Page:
16 September 2013

Feraud-Brunel Côtes du Rhône Villages 2011

Rhone wines are some of my favorites, and this affordable, approachable young Rhone blend was an enjoyable bottle.

It was a deep plum color, which I am beginning to associate with Syrah; it had a floral nose, though for the life of me I could not identify the particular scent I was getting most strongly.

On the mouth, it was smooth and relatively light, with hits of vanilla and coffee.  It was youthful and assertive, with the fruit not yet harmonized with the tannins - though I did note very nice cassis notes on the finish.

Overall, a good, reasonably priced bottle, perfect for drinking any time.

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Books: Starting on Dan Brown's Inferno.

Bottles: Drank some K Vintners The Hidden 2009 and 2001 Vina Todonia Reserva.  Both were great. Chased them with Michele Chiarlo Moscato d'Asti.  All were with friends; I didn't take any notes, but they were all wonderful.

Writing: Still doing research.

Guitar: "Time."

11 September 2013

The Cuckoo's Calling by Robert Galbraith

Okay, I know, it's not really by Robert Galbraith.  It's by J.K. Rowling.

I was probably as excited as the next average Harry Potter fan when I found out JKR had written a mystery novel.  I was excited for her other book, A Casual Vacancy, as well; but somehow, I've never gotten around to reading it.  I think, because it's under her name, it seems daunting somehow.  I'm sure it was daunting to her to write another book after finishing Harry Potter.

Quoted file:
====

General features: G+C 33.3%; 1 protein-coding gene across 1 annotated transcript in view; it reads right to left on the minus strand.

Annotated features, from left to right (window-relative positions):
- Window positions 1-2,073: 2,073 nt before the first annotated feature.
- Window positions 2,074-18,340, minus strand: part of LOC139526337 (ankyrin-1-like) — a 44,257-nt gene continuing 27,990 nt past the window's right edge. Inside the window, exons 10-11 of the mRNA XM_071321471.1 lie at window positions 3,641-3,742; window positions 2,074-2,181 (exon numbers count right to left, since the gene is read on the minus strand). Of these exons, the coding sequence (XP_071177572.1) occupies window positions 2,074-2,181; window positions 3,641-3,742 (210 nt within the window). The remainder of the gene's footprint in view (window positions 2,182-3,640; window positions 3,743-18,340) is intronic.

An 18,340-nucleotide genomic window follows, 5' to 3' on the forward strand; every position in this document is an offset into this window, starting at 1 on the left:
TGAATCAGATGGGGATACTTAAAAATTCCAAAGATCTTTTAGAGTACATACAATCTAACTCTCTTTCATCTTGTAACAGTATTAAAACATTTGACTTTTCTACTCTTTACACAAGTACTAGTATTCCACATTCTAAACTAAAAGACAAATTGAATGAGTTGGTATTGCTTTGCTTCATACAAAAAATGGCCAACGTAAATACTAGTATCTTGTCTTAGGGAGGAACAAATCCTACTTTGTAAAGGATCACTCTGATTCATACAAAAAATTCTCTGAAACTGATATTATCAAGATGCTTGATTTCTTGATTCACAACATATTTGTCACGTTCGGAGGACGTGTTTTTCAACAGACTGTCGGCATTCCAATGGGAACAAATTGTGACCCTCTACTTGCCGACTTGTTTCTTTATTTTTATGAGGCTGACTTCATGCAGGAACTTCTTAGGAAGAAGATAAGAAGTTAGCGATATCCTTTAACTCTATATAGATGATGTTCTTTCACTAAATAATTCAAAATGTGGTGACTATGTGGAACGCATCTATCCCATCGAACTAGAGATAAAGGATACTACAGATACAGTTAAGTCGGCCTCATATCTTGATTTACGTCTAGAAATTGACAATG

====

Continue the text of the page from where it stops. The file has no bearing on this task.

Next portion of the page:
Just as writing The Cuckoo's Calling under a pseudonym helped her, it helped me as well: even though I had already found out it was really by JKR, the extra distance helped me to approach it as something fresh.  Somehow it brought the magic back.  Is that weird?

Regardless, The Cuckoo's Calling was a great read: fun, fast-paced, whimsical at times, and it kept me on my toes.  It tells the story of private investigator Cormoran Strike, and his new temp, Robin, as he investigates the alleged suicide of a famous supermodel.

A fairly simple, and classic, setup for a detective novel; and indeed, it inhabited its genre well.  The grizzled investigator - in this case, a war veteran with an amputated leg - and the plucky young secretary-cum-sidekick; the neurotic client, in this case the supermodel's brother; the menagerie of witnesses, suspects, and informants; all were classic, archetypical characters, and yet in Rowling's hands they were also fresh in a way I have rarely experienced; the only others that come to mind are Chinatown, Double Indemnity, or The Lady from Shanghai - though the latter two were, I suppose, brand new rather than freshly re-imagined.

What was most enjoyable about The Cuckoo's Calling was how Rowling shone through even in the new medium.  I couldn't help but pick out parallels between it and Harry Potter: a focus on orphans (several of the main characters were, more or less, orphans); the importance of family, and the damage that troubles within them can cause; the harm that a lack of love can do; the perils of unwanted fame; an exciting other-world that one finds oneself transported into (in this case, Robin's excitement at working for a private investigator); and even mean uncles!